Dialogue between the South African Older Persons’ Forum

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DIALOGUE

Between the
South African Older Persons’ Forum

(SAOPF)

and the


Honourable Minister of Health

Republic of South Africa

Dr. Aaron Motsoaledi


Document compiled by Roedolf Kay

National Coordinator

South African Older Persons’ Forum


1. INTRODUCTION
The SAOPF and, indeed, the entire older persons sector, would like to thank the Honourable Minister of Health, Dr. Aaron Motsoaledi for granting us an opportunity to engage with him on the many challenges experienced by older persons, especially indigent older persons, in accessing public health services. For the delegation it is indeed a unique and ground breaking opportunity to not only highlight issues and challenges but also to focus on recommendations and ways to ensure proficient and sensitized health care services for older persons.
It is unrealistic however, given the extent of the problem, to expect that consequent, holistic and sustainable outcomes to many of the challenges presented will be the result of a one-off meeting. To this end we would like to propose that the Minister appoint a committee, which would include the stakeholders present to conduct robust and on-going discussions regarding public health services for older persons.
Considering that population ageing is a global phenomenon, the older persons sector would be unwise not to seek formal, structured and on-going interaction /partnership with the DOH; the development of an encompassing national strategy responsive to the varied and changing needs of older persons with particular focus on indigent older persons, being one of the primary objectives.


  1. HIV treatment & Services

Older persons face discrimination around HIV services because of incorrect assumptions about their sexuality, including the belief that the disease only affects younger people. The dominant risk factor among the 50 plus age group is the same as for other age groups. Heterosexual and homosexual sex, intergenerational sex, STIs and substance abuse are also present in this age group. A Human Sciences Research Council (HSRC) report in 2009 on HIV prevalence rates found that men over the age of 50 are an HIV/AIDS priority risk group. The HSRC study also showed that communication programmes aimed at educating older persons about the pandemic had failed them - 37.8% of people in the 50 years and older age group are not getting the message. The Treatment Action Campaign (TAC) and the South African National AIDS Council (SANAC) has been very quiet on the subject of treatment for older persons in respect of HIV/AIDS and the provision of ARV’s to older persons living with the disease.


In respect of goal 6 of the Millennium Development Goals, approximately 3% of South African children, 18 years and younger are HIV positive. In addition, child headed households are a new and increasing phenomenon and AIDS related deaths are the primary factors contributing to the increase in the large number of orphans. Although there is very little data on the exact number of AIDS related orphans in South Africa, it is estimated that presently there are approximately 700 000. This has resulted in older persons having to become the primary caregivers to their adult children and then having to care for the young who are orphaned.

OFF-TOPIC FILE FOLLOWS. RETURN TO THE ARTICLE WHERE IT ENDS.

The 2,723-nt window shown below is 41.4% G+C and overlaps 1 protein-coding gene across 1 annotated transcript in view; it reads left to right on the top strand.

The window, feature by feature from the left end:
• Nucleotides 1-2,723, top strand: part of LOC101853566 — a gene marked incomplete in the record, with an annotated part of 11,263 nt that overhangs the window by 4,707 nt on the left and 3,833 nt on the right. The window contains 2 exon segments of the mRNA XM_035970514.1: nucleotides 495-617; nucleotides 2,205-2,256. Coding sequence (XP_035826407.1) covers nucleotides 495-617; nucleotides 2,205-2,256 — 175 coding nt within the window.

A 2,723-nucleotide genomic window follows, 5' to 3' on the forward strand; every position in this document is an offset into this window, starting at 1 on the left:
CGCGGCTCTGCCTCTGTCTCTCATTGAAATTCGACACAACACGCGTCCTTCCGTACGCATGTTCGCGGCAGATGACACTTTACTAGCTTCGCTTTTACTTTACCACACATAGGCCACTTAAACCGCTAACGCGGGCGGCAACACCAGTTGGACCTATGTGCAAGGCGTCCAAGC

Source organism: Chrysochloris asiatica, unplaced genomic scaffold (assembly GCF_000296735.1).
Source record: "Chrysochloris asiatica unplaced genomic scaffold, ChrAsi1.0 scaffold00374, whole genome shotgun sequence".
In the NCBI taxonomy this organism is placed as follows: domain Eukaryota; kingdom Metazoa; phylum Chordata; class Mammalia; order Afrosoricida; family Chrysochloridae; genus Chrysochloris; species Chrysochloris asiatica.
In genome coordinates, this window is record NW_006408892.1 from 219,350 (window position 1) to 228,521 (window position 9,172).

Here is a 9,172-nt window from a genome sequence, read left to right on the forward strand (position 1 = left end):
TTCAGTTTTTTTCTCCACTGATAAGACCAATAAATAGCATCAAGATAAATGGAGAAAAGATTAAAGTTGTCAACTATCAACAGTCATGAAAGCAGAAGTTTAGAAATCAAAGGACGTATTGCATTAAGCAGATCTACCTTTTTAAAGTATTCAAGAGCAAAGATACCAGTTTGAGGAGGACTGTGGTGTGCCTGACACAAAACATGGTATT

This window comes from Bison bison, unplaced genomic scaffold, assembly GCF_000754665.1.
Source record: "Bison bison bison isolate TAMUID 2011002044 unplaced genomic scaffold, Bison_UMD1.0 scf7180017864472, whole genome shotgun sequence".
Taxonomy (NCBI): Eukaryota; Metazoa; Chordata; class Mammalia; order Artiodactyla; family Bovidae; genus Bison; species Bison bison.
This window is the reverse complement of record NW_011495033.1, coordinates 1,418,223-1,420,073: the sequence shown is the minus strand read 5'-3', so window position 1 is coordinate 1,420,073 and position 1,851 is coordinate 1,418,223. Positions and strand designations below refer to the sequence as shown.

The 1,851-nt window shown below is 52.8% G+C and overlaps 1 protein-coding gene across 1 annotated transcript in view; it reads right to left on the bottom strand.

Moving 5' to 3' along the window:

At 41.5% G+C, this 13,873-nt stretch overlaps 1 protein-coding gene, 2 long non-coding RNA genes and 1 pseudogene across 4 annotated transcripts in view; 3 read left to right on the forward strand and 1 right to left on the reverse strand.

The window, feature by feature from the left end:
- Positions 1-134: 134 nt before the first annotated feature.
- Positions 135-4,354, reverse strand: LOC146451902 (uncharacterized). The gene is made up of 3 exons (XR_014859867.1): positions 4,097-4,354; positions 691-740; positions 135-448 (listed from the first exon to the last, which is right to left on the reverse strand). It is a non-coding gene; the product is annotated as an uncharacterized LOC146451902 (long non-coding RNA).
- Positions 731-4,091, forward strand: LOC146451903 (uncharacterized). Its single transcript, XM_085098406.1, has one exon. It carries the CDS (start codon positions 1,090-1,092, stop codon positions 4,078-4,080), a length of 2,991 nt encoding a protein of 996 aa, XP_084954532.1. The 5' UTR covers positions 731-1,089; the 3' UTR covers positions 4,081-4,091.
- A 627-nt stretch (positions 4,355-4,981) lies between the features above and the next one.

This burden on older persons has received little attention in discussions and in policy and programme development to support AIDS orphans. What is equally disconcerting is that the crucial role that older people play in the care of adults affected by HIV and AIDS and AIDS orphans is seldom recognized. In most cases, the care they provide is without financial or any other form of support, almost as if the responsibility has been passed onto them by the state. It is axiomatic that the majority of older persons know little or nothing at all about HIV/AIDS, the resources and training to provide proper care are severely lacking and this places them at risk of infection. Many therefore feel isolated and helpless and the care that they are forced to provide is often traumatic from a psychological and emotional point of view. The African Union Policy Framework and Plan of Action on Ageing of 2003 identifies HIV and AIDS as a major problem facing older persons in Africa, and urges member states to support and protect affected older persons in their contribution to the fight against the disease. The framework explicitly encourages the integration of older persons’ interests in this regard in state policies and intervention.
Summary of Challenges

  1. The possibility of HIV infection in the age group 60+ is hardly considered hence delaying diagnosis and management;

  2. The dominant risk factor among the 50 + age group is the same as for other age groups;